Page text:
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Political Conversations as a Family

Jeremy:
I don’t know if you’ve been listening to Jeff’s other podcasts, but he has been ranting about the state of Christians and social media lately, and I wanted to have a little conversation with you, Jeff, about the opposite end of that, which is what do you do when families get together? A lot of us are going into Thanksgiving, Christmas or whatever, holiday seasons, try not to spread COVID on each other while we hang out. But also, we’re in one of the most politically divisive, intense seasons that I’ve certainly ever seen in my lifetime.

And so I want to talk a little bit about how we approach this as families. I don’t know for everyone listening. Man, our family, we have some serious diversity. We have some very right-wing members of our family, and we have some very left-wing members of our family, and we do the Shabbat dinner, and man, it’s been real, the debates that have been happening. And there’s a couple ways you can think about this. I love it.

Jeff:
Yeah. Same.

Jeremy:
I am so glad we have the whole spectrum, and I really enjoy these conversations. But the media is trying to make us hate each other as families, and there are people who literally … We had somebody posted just the other day that they’re going through a divorce because of political disagreements in their family.

Jeff:
Crazy.

Jeremy:
And it is so raw right now. And so putting all that aside, if you were to approach a meal with your family and you know there is a lot of political diversity in the family, and let’s say it was coming to your house and you get to craft the culture of those conversations. Do you avoid them? Do you stoke them? Yeah, Jeff, what are your thoughts? How would you think about how to do that?

Jeff:
So many thoughts. I don’t know if I can answer those in five seconds or five minutes. I would say a couple of things that jump to mind. What I’m about to say is not going to solve all the problems. It’s not the only tips and tricks and whatever. I think that maybe it’s some things that just got prompted is, first of all, go listen to those podcasts on the Real Life podcast a couple weeks ago. I think that’s the baseline.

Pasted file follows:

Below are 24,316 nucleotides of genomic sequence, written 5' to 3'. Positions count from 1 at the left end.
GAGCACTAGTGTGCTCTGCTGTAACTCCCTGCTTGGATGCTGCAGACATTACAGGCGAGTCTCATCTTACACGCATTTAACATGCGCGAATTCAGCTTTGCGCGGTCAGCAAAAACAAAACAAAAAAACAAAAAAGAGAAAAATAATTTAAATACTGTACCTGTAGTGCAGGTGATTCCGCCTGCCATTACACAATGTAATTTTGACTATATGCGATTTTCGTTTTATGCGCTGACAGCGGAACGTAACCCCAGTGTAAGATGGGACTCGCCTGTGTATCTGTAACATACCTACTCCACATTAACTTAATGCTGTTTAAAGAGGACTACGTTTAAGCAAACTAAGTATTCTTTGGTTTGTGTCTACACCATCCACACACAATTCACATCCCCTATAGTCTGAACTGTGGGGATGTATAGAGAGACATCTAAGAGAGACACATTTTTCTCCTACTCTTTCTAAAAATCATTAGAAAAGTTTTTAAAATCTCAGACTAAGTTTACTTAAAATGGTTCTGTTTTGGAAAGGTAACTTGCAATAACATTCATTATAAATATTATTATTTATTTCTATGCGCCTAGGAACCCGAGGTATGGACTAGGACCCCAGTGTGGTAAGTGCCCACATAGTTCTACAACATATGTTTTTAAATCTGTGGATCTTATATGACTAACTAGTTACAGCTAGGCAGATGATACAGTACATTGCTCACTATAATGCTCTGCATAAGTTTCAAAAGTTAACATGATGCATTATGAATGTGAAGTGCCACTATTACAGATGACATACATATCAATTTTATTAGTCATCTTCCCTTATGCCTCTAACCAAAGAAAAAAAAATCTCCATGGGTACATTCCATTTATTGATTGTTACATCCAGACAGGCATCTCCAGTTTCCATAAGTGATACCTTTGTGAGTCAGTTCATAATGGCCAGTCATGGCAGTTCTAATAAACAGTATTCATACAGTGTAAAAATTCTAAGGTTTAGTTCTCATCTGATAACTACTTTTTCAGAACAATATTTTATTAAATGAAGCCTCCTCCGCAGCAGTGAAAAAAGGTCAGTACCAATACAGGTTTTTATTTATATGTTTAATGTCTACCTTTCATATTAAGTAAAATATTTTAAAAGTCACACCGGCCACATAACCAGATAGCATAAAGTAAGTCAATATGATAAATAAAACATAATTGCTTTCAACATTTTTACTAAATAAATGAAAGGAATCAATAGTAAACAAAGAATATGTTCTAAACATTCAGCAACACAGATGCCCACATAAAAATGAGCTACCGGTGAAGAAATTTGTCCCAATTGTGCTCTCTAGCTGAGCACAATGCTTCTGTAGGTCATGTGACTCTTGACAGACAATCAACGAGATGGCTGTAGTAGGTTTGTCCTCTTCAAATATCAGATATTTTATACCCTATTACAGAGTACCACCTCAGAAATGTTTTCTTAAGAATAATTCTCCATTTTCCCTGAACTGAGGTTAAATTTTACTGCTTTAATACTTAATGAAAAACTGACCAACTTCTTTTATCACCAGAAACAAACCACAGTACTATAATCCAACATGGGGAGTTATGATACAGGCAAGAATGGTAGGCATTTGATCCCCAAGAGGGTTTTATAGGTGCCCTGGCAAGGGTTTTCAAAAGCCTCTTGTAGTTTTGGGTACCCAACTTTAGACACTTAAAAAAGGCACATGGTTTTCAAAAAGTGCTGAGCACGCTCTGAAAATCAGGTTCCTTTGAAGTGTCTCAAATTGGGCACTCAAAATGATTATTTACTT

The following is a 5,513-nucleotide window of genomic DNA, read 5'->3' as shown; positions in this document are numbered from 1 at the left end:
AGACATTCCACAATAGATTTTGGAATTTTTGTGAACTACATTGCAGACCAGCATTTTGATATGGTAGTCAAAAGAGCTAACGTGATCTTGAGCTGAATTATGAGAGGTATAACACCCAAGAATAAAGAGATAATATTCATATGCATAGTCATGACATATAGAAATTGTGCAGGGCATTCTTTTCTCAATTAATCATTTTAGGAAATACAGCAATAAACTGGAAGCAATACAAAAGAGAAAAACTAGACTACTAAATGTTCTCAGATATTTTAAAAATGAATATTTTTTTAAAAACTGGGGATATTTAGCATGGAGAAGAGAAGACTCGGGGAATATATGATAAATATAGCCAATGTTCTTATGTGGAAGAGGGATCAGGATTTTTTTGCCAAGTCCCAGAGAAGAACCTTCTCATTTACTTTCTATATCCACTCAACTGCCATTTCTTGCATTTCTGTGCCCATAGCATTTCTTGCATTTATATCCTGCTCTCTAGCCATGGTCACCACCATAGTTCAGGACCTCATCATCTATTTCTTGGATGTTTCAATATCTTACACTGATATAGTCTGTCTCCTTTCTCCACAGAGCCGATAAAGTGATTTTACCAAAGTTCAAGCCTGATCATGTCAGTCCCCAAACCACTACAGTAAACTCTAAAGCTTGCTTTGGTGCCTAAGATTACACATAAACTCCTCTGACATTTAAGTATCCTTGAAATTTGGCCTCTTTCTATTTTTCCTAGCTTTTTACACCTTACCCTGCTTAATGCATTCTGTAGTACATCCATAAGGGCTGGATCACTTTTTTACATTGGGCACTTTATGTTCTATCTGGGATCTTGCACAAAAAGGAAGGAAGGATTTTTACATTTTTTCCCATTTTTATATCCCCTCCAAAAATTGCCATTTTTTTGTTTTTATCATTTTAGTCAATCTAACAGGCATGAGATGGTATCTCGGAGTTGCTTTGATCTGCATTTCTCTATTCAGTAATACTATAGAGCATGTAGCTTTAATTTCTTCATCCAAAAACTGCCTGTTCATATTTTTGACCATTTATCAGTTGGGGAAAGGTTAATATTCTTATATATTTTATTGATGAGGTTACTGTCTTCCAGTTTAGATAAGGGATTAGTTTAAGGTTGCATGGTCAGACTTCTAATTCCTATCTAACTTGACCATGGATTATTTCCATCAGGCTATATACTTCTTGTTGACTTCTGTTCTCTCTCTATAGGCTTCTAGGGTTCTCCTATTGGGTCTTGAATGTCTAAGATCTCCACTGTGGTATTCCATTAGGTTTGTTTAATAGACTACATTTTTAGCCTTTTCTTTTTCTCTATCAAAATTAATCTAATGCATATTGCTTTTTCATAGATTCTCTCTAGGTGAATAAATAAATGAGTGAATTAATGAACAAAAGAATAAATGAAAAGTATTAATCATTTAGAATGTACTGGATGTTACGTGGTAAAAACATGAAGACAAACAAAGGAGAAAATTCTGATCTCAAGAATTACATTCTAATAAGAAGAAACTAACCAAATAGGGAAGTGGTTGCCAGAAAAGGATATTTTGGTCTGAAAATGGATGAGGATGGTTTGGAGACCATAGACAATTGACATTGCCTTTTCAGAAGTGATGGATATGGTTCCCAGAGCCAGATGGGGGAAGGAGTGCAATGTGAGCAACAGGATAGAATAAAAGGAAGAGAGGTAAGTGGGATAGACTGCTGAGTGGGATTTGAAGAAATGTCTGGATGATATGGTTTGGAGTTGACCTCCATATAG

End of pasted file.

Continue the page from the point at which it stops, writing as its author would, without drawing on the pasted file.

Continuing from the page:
Then here’s a couple things I’ll say. One good tip is if you feel like, I don’t want to say full hostile because I don’t mean not hostile, but if you’re a person who doesn’t like conflict, maybe like Alyssa, then even someone saying, “I disagree with that,” she’d consider that a hostile environment, I wouldn’t. So that’s a relative word, but I mean, just when tension or whatever you want to call, is at a table with questions, politics, whatever, put a different hat on and only be the question asker. Only be the question asker.

And two reasons. One, and I say this strategically, one, if you’re a Christian, just ask questions because you should seek to understand the person. “I want to know more. I want to know who you are. I want to know your story. I want to know what makes you tick, just as an act of love.”

And then two, from a debate standpoint, I think it’s actually enormously helpful because most people have not very logical arguments. And about seven questions down the road, they realize that themselves. Do you know what I mean? Like, “Well, what do you do about this?” Or “Have you thought about what this would mean with that?” Or “Well then, how do you engage with that policy when this is true over here?” You can ask six or seven of those, and all of a sudden, the thing just goes to ash. 99% of the time. So I would say that.

And then what it does is it’s a level of self-discovery. So one, you should be learning and understanding. You should be taking something. You should know you don’t have all the answers. Two, towards that person, it leads them to a level of self-reflection and self-discovery that’s sharpening, right?

Another easy one that’s kind of a cousin to that is never use the word why. Only use the word what and how. Now, literally, there’s books on that. And again, you can say why in a very honest way. People can hear that. In general it kind of can be the spirit of like, “Well, why?” kind of like, “That’s ridiculous.” Right?

Jeremy:
It’s more combative, yeah.

Jeff: